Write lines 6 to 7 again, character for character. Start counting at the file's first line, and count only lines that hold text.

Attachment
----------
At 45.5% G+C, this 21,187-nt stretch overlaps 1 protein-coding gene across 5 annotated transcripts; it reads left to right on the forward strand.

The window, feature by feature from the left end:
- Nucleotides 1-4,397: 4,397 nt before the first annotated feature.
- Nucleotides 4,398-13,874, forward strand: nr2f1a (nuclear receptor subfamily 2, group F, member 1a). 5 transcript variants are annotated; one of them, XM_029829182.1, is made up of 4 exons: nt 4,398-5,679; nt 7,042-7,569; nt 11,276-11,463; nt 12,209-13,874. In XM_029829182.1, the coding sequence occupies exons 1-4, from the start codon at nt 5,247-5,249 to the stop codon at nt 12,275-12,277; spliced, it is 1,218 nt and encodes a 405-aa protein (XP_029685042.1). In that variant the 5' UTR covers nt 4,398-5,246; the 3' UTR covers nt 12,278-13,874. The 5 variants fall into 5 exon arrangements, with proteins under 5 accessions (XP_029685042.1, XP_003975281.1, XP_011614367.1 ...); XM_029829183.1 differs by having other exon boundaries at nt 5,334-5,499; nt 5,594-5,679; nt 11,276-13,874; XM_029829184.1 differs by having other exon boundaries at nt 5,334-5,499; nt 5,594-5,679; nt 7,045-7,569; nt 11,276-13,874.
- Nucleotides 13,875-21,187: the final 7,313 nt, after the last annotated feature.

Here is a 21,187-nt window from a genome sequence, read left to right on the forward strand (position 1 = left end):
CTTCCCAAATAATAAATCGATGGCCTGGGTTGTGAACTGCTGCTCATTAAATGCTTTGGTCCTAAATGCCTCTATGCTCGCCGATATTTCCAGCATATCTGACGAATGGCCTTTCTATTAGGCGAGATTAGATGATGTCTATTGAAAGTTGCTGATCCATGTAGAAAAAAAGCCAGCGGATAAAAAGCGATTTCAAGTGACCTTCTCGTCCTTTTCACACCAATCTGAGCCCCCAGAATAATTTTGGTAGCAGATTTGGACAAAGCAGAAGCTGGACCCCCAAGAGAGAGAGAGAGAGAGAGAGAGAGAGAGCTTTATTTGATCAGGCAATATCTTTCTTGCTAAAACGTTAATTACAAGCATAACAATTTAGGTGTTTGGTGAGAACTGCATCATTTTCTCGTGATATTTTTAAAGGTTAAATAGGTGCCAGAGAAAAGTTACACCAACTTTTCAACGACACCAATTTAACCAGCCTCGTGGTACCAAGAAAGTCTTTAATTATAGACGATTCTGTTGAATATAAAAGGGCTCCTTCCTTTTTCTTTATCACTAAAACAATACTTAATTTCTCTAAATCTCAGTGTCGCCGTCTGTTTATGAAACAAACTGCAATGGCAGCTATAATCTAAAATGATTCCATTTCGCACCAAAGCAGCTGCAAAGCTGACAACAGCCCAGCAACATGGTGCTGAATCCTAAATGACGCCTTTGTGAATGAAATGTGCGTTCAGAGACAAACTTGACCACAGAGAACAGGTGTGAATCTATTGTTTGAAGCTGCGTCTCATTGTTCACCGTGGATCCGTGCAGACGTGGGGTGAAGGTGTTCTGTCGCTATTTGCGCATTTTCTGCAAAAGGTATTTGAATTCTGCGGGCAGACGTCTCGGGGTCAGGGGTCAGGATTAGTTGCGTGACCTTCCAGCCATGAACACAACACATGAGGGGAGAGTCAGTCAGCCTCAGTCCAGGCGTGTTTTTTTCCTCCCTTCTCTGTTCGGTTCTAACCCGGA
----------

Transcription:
Here is a 21,187-nt window from a genome sequence, read left to right on the forward strand (position 1 = left end):
CTTCCCAAATAATAAATCGATGGCCTGGGTTGTGAACTGCTGCTCATTAAATGCTTTGGTCCTAAATGCCTCTATGCTCGCCGATATTTCCAGCATATCTGACGAATGGCCTTTCTATTAGGCGAGATTAGATGATGTCTATTGAAAGTTGCTGATCCATGTAGAAAAAAAGCCAGCGGATAAAAAGCGATTTCAAGTGACCTTCTCGTCCTTTTCACACCAATCTGAGCCCCCAGAATAATTTTGGTAGCAGATTTGGACAAAGCAGAAGCTGGACCCCCAAGAGAGAGAGAGAGAGAGAGAGAGAGAGAGCTTTATTTGATCAGGCAATATCTTTCTTGCTAAAACGTTAATTACAAGCATAACAATTTAGGTGTTTGGTGAGAACTGCATCATTTTCTCGTGATATTTTTAAAGGTTAAATAGGTGCCAGAGAAAAGTTACACCAACTTTTCAACGACACCAATTTAACCAGCCTCGTGGTACCAAGAAAGTCTTTAATTATAGACGATTCTGTTGAATATAAAAGGGCTCCTTCCTTTTTCTTTATCACTAAAACAATACTTAATTTCTCTAAATCTCAGTGTCGCCGTCTGTTTATGAAACAAACTGCAATGGCAGCTATAATCTAAAATGATTCCATTTCGCACCAAAGCAGCTGCAAAGCTGACAACAGCCCAGCAACATGGTGCTGAATCCTAAATGACGCCTTTGTGAATGAAATGTGCGTTCAGAGACAAACTTGACCACAGAGAACAGGTGTGAATCTATTGTTTGAAGCTGCGTCTCATTGTTCACCGTGGATCCGTGCAGACGTGGGGTGAAGGTGTTCTGTCGCTATTTGCGCATTTTCTGCAAAAGGTATTTGAATTCTGCGGGCAGACGTCTCGGGGTCAGGGGTCAGGATTAGTTGCGTGACCTTCCAGCCATGAACACAACACATGAGGGGAGAGTCAGTCAGCCTCAGTCCAGGCGTGTTTTTTTCCTCCCTTCTCTGTTCGGTTCTAACCCGGA